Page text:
In the past I've used PCI Geomatica to do something similar using the softwares classification functionality. Are there some tools/tricks in ArcGIS that will partially automate the process. I remember reading somewhere about rasterizing an orthophoto and assigning values to rooftops, which polygons where then created from those values. I can see there being issues in trying to automate the task as there will surely be some inaccuraces do to color, obstructions, image quality, etc.
Looking for an efficient way of digitizing building footprints using orthophotos and ArcGIS 10
Do you have stereoscopic photos, or a reliable LiDAR scan of the area?– nagytechJul 20, 2012 at 21:34
@Geoist - Unfortunately I don't. The only data I have to work with is an orthophoto. However, it would be great if you could add a short comment on using your approach and data (stereoscopic photos, LiDAR). Someone may find that useful.– dchaboyaJul 20, 2012 at 21:41
In short, LiDAR data can assist in identifying planes which are at an offset to the ground. Cost is, however, a major factor in employing such a solution. Stereoscopic photos, on the other hand, are relatively cheap, the process of using parallax to identify structures is a bit more complicated.– nagytechJul 20, 2012 at 21:56
can anyone provide the link for BREC4GEM software? I have downloaded it but it seems to be broken an is missing the metadata file. Any leads will be hugely appreciated.– SenjutiAug 17, 2017 at 16:53
This does not provide an answer to the question. Once you have sufficient reputation you will be able to comment on any post; instead, provide answers that don't require clarification from the asker. - From Review– KerstenAug 17, 2017 at 17:40
There are many options for you in ArcGIS, however I would stay open to open-source solutions too. You can purchase an extension for ArcGIS called Feature Analyst, which uses a feature extraction algorithm. Otherwise, try Iso Cluster Unsupervised Classification (Spatial Analyst) on 4-band DOQ's (Earth Explorer). Once you find the right recipe for classifying buildings in your DOQ, try running the product through a raster filter prior to vectorizing the raster with Raster Domain or Raster to Polygon.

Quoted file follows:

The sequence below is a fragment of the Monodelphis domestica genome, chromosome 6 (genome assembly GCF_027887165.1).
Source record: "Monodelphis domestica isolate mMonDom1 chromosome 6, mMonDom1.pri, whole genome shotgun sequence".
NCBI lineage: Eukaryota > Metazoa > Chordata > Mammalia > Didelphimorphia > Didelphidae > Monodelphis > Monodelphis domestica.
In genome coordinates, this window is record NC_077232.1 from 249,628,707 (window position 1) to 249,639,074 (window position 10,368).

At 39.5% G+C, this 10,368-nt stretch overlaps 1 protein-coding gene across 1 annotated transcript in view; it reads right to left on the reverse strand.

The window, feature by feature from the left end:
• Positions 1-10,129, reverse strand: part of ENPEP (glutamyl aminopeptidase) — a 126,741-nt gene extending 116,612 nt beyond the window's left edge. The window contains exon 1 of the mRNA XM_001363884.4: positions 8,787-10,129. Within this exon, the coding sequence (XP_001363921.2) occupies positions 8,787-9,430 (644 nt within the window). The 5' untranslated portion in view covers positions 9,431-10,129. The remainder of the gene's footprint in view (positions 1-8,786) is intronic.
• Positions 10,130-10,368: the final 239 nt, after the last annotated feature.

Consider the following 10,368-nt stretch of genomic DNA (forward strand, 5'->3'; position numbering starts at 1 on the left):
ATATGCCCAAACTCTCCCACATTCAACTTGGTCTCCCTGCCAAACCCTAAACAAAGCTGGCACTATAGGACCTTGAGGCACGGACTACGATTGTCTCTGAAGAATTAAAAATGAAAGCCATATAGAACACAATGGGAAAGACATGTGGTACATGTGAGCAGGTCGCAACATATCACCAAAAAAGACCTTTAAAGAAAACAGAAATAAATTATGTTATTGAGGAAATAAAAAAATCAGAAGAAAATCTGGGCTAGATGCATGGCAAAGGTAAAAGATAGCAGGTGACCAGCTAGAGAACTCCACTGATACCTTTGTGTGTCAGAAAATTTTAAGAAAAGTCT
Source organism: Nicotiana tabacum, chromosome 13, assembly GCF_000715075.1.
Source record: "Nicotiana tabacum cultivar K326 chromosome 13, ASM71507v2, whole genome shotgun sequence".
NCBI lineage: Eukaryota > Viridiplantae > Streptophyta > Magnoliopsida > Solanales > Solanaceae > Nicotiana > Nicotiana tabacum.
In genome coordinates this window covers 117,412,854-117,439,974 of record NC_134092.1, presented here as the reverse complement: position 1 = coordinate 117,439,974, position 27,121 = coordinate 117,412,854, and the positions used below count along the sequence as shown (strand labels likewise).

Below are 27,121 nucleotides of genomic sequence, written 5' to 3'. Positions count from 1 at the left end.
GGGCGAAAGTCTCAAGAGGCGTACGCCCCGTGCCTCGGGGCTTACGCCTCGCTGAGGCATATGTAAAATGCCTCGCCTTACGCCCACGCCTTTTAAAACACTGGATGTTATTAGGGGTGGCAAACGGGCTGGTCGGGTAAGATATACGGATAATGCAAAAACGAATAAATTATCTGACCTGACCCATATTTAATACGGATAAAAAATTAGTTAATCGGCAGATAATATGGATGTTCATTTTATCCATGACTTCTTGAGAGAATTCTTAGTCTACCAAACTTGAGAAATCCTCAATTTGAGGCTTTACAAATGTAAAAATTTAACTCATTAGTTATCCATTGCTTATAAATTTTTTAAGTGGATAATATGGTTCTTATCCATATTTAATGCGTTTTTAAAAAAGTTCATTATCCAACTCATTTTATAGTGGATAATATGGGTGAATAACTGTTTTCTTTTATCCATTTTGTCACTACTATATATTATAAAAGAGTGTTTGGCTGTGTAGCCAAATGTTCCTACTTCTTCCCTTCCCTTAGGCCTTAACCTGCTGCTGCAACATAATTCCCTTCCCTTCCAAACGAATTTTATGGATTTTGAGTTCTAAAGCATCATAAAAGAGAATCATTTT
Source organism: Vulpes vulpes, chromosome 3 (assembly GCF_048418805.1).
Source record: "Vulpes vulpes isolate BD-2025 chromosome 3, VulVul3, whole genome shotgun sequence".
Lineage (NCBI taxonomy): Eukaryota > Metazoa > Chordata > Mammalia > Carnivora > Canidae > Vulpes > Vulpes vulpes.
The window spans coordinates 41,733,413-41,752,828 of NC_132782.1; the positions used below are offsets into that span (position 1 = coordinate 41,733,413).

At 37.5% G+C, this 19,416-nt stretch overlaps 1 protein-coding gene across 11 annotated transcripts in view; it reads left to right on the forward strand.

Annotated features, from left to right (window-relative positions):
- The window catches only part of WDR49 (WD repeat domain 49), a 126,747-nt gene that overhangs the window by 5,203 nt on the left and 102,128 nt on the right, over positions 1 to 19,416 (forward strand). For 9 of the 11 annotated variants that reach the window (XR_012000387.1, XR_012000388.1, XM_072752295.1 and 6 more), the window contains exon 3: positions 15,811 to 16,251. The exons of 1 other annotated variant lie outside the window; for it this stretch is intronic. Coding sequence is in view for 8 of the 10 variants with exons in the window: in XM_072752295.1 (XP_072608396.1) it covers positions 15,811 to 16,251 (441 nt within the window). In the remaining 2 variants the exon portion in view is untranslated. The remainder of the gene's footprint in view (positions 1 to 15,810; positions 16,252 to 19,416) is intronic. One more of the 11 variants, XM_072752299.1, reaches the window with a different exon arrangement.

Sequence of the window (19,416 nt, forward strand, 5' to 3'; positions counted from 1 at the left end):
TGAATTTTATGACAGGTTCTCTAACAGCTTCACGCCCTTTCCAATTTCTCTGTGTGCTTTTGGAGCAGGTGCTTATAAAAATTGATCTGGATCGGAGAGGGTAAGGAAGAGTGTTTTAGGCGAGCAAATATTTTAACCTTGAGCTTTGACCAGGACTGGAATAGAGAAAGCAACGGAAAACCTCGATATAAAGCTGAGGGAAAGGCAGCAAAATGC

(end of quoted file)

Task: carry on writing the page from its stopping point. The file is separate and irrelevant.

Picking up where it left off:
For an open-source solution, Orfeo Toolbox has powerful image segmentation, clustering and feature extraction capabilities.
What a great answer @Aaron. You provided three solutions: one for existing software i'm working with, a paid solution (which looks awesome), and an open source solution (always good to support public projects). Thanks for taking the time.– dchaboyaOct 22, 2012 at 16:22
I don't know there is any way to automate such process by using ArcGIS. But I strongly recommend you to check out one software which name is eCognition developed by Trimble.
eCognition is based one the idea of object oriented classification; it builds up a picture iteratively, recognizing groups of pixels as objects. It uses the color, shape, texture and size of objects as well as their context and relationships to draw the same conclusions and inferences that an experienced analyst would draw.
I had tried this software before and I think it extracted roofs and other kind of features (parking lot, street, rivers) very well.
Are there some tools/tricks in ArcGIS that will partially automate the process
If you're not averse to buying an extension product, you could take a look at Image Analysis for ArcGIS, which may help with this.
"...it enables you to extract up-to-date information from imagery directly into a geodatabase"
Looks like that software could potentially work as it is designed to work with imagery, but don't have the funds to purchase it.– dchaboyaJul 23, 2012 at 18:08
Also check out this GEM User guide: Geospatial tools for building footprint and homogeneous zone extraction from imagery.
It provides an in-depth step by step look at how to extract building footprints using both ArcGIS DEsktop and QGIS with plugins Built-up RECognition tool (BREC) and GRASS.
I know it'd been about 2 years, but do you have an working link by any chance? Aug 17, 2017 at 6:23